Most tech-savvy Australians are pretty upset about the government's proposal of mandatory internet filtering. But some anti-censorship groups are more upset than others. Michael Meloni, editor of Somebodythinkofthechildren.com has launched a new website called The Gift Of Censorship, and for every 1000 letters sent to Senator Conroy through the website, they'll also deliver a bag of coal in a large red sack to the minister.
Perhaps it's best to just let the press release explain:
21 December 2009, Brisbane -- Senator Stephen Conroy has been making a list to find out whether you've been naughty or nice. A blacklist of thousands of websites that he doesn't want Australia to see. Now it's time Australians told Senator Conroy what they really want this Christmas: No Internet Censorship.
Instead of writing to Santa, TheGiftofCensorship.com lets visitors write a brief message that will be delivered to Senator Conroy in a large red sack. And for every 1000 messages sent, Senator Conroy will also receive a stocking full of coal.
Michael Meloni, an IT manager and anti-censorship campaigner from Brisbane, said he built the site to inform the public about all the kinds of legal websites that will be blocked when the government's mandatory ISP filtering policy is introduced.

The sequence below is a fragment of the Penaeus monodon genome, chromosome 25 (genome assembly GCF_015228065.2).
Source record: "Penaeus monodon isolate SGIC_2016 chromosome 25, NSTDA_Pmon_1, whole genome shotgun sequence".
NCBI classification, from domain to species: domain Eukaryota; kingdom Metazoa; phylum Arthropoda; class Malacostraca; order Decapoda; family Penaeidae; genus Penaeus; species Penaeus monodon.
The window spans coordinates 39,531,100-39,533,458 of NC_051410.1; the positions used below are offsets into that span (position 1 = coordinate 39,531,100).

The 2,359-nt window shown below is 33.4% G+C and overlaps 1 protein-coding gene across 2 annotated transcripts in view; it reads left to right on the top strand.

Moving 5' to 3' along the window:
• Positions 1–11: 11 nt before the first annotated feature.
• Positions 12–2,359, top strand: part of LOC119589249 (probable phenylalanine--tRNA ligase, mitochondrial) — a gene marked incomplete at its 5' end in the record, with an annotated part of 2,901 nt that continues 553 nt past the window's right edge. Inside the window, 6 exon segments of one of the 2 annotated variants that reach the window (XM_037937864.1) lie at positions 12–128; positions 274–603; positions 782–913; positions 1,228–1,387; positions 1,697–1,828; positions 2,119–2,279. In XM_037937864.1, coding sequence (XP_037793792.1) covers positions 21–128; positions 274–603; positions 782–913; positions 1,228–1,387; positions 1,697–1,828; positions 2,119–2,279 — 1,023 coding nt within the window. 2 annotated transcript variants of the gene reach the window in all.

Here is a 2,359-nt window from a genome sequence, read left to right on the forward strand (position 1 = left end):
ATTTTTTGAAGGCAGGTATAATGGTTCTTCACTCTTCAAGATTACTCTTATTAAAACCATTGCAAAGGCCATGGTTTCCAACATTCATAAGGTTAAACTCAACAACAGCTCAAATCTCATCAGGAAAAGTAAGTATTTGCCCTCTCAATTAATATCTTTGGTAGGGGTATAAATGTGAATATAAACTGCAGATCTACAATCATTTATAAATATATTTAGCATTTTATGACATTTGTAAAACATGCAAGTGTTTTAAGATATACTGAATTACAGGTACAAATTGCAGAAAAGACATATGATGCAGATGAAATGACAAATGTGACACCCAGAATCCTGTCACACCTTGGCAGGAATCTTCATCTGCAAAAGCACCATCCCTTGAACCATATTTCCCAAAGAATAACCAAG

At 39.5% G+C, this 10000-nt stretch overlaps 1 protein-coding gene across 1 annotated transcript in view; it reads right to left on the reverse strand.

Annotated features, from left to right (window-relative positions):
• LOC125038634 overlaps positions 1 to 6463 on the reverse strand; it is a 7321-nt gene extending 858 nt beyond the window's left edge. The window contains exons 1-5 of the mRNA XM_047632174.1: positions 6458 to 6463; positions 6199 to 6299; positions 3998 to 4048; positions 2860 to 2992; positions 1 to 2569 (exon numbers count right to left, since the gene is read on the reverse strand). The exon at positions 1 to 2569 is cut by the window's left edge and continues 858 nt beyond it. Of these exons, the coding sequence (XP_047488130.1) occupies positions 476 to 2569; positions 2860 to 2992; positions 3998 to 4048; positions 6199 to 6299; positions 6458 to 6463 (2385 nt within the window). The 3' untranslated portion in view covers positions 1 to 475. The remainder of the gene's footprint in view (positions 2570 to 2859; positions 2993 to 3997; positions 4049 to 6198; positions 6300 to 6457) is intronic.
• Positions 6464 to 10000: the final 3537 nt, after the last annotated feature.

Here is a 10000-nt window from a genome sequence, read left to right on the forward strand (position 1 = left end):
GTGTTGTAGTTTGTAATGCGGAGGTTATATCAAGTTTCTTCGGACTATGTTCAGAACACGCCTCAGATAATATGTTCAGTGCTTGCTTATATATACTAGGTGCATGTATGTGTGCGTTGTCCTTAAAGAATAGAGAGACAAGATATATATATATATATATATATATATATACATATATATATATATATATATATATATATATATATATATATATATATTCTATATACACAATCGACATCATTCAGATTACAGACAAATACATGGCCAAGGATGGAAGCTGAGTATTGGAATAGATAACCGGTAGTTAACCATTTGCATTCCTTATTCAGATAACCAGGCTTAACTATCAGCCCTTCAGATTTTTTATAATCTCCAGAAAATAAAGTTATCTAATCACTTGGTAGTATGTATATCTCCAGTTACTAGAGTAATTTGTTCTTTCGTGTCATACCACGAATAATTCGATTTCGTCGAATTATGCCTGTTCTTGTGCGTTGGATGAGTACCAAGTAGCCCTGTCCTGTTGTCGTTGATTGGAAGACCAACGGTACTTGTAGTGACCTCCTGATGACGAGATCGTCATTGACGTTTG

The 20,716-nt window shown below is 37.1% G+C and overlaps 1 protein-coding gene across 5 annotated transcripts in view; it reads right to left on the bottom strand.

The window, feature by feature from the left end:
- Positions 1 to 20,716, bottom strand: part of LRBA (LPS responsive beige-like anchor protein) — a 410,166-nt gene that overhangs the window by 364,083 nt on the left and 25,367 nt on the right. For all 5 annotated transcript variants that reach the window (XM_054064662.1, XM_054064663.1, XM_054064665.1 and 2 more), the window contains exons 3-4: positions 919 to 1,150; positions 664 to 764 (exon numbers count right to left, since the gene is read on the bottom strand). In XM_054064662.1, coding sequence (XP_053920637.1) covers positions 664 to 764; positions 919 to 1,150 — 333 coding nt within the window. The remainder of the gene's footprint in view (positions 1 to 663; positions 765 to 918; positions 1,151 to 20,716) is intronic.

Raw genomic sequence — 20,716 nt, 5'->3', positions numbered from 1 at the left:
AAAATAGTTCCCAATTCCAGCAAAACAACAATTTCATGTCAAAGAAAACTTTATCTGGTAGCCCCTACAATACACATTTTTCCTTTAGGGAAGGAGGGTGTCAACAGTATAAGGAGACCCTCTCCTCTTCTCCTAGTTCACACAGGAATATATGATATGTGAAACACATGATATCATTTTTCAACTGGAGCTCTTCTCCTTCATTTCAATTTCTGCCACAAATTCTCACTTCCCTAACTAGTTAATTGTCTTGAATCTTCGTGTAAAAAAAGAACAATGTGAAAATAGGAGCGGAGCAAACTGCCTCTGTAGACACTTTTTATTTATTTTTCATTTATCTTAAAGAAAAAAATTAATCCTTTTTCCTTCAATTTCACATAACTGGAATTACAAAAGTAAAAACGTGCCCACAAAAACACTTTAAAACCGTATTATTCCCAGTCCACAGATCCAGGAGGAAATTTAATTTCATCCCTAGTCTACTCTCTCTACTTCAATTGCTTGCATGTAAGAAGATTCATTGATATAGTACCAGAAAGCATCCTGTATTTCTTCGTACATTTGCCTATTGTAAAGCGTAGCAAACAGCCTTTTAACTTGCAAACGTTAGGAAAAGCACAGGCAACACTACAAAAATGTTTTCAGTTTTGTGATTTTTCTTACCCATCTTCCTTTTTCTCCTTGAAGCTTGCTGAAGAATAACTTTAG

"I want to show people that blocking refused classification websites doesn't just mean blocking child pornography, there's lots of legal stuff as well."
"Senator Conroy has been spreading a lot of misinformation about what is refused classification, but it's easy to find out what will be banned by reading the government's own National Classification Code" Meloni said.
The festive themed protest site joins a number of other sites and events campaigning to stop Internet censorship in Australia, including a rally in all Australian capital cities on January 30, 2010.
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So send the good Minister a letter and help the gift of coal be shared amongst the politicians in Canberra this Christmas...